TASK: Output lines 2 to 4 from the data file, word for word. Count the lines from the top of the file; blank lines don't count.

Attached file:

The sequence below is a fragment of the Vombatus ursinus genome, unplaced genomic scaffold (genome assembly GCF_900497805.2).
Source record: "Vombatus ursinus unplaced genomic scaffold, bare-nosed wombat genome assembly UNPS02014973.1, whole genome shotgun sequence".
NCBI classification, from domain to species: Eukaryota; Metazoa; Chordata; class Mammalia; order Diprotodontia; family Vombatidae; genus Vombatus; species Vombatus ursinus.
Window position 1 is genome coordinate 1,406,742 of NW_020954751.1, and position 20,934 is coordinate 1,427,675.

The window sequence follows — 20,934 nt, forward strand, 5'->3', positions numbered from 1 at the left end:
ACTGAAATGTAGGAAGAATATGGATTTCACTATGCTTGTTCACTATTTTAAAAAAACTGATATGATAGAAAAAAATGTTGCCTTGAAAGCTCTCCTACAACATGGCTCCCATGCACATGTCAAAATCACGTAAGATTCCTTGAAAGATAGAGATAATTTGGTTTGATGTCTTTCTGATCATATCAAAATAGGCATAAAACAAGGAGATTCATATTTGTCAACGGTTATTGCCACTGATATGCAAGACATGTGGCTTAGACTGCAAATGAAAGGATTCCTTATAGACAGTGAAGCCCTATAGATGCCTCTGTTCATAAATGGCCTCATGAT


Source record: "Vombatus ursinus unplaced genomic scaffold, bare-nosed wombat genome assembly UNPS02014973.1, whole genome shotgun sequence".
NCBI classification, from domain to species: Eukaryota; Metazoa; Chordata; class Mammalia; order Diprotodontia; family Vombatidae; genus Vombatus; species Vombatus ursinus.
Window position 1 is genome coordinate 1,406,742 of NW_020954751.1, and position 20,934 is coordinate 1,427,675.